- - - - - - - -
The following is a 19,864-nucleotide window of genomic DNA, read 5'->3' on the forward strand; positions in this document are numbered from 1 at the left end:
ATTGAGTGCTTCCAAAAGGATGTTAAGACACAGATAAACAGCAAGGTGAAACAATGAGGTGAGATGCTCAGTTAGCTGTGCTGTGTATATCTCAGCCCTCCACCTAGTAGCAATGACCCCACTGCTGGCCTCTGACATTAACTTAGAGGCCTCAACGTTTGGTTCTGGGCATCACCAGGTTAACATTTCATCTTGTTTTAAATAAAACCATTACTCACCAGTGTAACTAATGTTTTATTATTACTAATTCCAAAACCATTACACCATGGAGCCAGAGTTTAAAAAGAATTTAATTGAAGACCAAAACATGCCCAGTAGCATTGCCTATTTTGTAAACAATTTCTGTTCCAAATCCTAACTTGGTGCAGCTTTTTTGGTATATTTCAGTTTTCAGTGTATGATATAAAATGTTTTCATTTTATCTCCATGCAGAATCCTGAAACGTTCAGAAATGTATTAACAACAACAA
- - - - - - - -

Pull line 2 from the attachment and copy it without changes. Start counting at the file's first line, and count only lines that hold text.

ATTGAGTGCTTCCAAAAGGATGTTAAGACACAGATAAACAGCAAGGTGAAACAATGAGGTGAGATGCTCAGTTAGCTGTGCTGTGTATATCTCAGCCCTCCACCTAGTAGCAATGACCCCACTGCTGGCCTCTGACATTAACTTAGAGGCCTCAACGTTTGGTTCTGGGCATCACCAGGTTAACATTTCATCTTGTTTTAAATAAAACCATTACTCACCAGTGTAACTAATGTTTTATTATTACTAATTCCAAAACCATTACACCATGGAGCCAGAGTTTAAAAAGAATTTAATTGAAGACCAAAACATGCCCAGTAGCATTGCCTATTTTGTAAACAATTTCTGTTCCAAATCCTAACTTGGTGCAGCTTTTTTGGTATATTTCAGTTTTCAGTGTATGATATAAAATGTTTTCATTTTATCTCCATGCAGAATCCTGAAACGTTCAGAAATGTATTAACAACAACAA